Impressionism is an art movement that emerged in the 1870s in France. Impressionist artists sought to capture the sensory experience of a moment in time, particularly through the depiction of light and color. They often worked en plein air (outdoors) to capture the changing light and atmosphere of a scene. Impressionist paintings are characterized by loose brushstrokes, open compositions, and a focus on the momentary and transient. The subject matter of Impressionist art often centered around everyday life and leisure activities, such as landscapes, city scenes, and people enjoying outdoor activities.

Claude Monet is one of the most famous Impressionist artists, known for his series of paintings of water lilies and his depictions of the French countryside. Other notable Impressionist artists include Pierre-Auguste Renoir, Edgar Degas, and Berthe Morisot.

The Impressionist movement had a significant impact on the art world, and its influence can be seen in later art movements such as Fauvism and American Impressionism. Impressionism is often seen as a rejection of the strict academic art traditions of the time, and its focus on the sensory experience paved the way for more experimental and expressive approaches to art-making.

Postimpressionism

Postimpressionism is an art movement that emerged in the late 19th century as a reaction to Impressionism. Postimpressionist artists sought to move beyond the purely sensory experience of Impressionism and instead explore more complex ideas and emotions through their art. They often experimented with form and structure, using color to express emotions and ideas. Postimpressionist artists also began to explore more subjective experiences, such as the internal emotions of the individual or the psychological effects of color and form.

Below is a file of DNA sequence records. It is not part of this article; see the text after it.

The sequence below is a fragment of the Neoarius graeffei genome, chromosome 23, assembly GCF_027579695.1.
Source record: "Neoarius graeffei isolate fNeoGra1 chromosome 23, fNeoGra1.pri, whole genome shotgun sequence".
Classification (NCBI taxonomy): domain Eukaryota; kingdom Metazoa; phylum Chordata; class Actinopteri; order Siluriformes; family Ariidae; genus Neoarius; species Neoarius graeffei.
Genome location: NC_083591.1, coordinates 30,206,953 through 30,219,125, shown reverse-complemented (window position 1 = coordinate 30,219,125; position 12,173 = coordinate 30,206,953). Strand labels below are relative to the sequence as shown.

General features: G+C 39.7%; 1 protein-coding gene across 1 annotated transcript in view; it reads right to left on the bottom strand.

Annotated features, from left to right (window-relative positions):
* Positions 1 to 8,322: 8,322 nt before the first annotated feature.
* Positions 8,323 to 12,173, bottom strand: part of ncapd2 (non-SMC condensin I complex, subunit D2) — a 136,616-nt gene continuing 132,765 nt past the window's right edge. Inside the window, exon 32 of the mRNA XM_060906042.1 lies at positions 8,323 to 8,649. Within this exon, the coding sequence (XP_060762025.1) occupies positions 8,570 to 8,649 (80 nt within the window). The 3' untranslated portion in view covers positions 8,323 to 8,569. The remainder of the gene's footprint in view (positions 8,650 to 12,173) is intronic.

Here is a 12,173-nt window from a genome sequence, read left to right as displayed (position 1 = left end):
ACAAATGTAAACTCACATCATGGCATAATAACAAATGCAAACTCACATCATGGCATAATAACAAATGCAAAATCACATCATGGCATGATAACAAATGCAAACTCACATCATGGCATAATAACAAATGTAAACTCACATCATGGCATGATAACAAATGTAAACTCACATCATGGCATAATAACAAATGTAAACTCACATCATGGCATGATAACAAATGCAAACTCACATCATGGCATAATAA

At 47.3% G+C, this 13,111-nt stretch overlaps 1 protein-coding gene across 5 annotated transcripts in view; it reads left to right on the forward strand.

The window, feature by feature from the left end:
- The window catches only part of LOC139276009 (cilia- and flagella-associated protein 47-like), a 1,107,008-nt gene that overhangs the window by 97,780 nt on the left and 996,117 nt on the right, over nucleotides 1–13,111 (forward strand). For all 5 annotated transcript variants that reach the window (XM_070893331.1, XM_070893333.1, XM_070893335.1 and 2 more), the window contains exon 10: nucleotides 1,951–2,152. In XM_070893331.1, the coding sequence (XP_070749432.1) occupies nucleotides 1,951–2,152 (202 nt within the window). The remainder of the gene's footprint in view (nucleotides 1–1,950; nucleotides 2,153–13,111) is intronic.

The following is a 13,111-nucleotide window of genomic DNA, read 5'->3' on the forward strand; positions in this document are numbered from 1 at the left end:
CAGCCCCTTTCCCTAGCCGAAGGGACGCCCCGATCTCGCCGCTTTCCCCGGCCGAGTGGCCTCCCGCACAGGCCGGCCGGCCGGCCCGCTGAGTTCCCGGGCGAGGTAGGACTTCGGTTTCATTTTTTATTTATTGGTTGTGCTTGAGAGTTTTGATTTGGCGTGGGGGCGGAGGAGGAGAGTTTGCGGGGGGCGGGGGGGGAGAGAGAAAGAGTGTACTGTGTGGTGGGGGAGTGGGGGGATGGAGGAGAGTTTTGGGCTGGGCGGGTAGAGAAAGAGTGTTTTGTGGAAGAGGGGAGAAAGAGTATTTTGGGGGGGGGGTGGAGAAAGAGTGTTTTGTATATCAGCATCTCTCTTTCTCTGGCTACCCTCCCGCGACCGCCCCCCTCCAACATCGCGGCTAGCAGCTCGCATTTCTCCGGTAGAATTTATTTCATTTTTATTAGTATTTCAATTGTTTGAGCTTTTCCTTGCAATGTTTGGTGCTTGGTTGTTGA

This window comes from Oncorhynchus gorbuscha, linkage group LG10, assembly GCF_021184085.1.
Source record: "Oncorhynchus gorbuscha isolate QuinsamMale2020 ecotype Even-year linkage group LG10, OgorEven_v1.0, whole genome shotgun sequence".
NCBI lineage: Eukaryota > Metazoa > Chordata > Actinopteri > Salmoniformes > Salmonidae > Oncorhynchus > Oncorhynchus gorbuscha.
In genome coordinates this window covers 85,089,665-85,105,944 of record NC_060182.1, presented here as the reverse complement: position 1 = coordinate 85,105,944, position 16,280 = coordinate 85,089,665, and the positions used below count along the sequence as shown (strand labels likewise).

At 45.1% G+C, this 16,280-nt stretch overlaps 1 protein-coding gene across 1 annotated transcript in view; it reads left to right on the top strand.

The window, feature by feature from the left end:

Postimpressionism includes a range of styles and approaches to art-making. Some notable Postimpressionist artists include Vincent van Gogh, who used bold colors and expressive brushstrokes to convey his emotional state, and Paul C├ęzanne, who focused on the underlying structure of forms and sought to create a sense of depth and solidity in his paintings. Georges Seurat developed the technique of pointillism, in which small dots of color are placed next to each other to create a sense of luminosity and depth.

Postimpressionism had a significant impact on the development of modern art, influencing movements such as Fauvism, Expressionism, and Cubism. Postimpressionist artists were interested in exploring the inner world of the individual and the emotional impact of color and form, paving the way for more experimental and abstract approaches to art-making in the 20th century.

Differences between Impressionism and Postimpressionism

Here are some key differences between Impressionism and Postimpressionism:

  1. Sensory experience vs. complex emotions: Impressionism is focused on capturing the sensory experience of a moment in time, particularly through the use of light and color, while Postimpressionism seeks to explore more complex emotions and ideas through the use of form, color, and composition.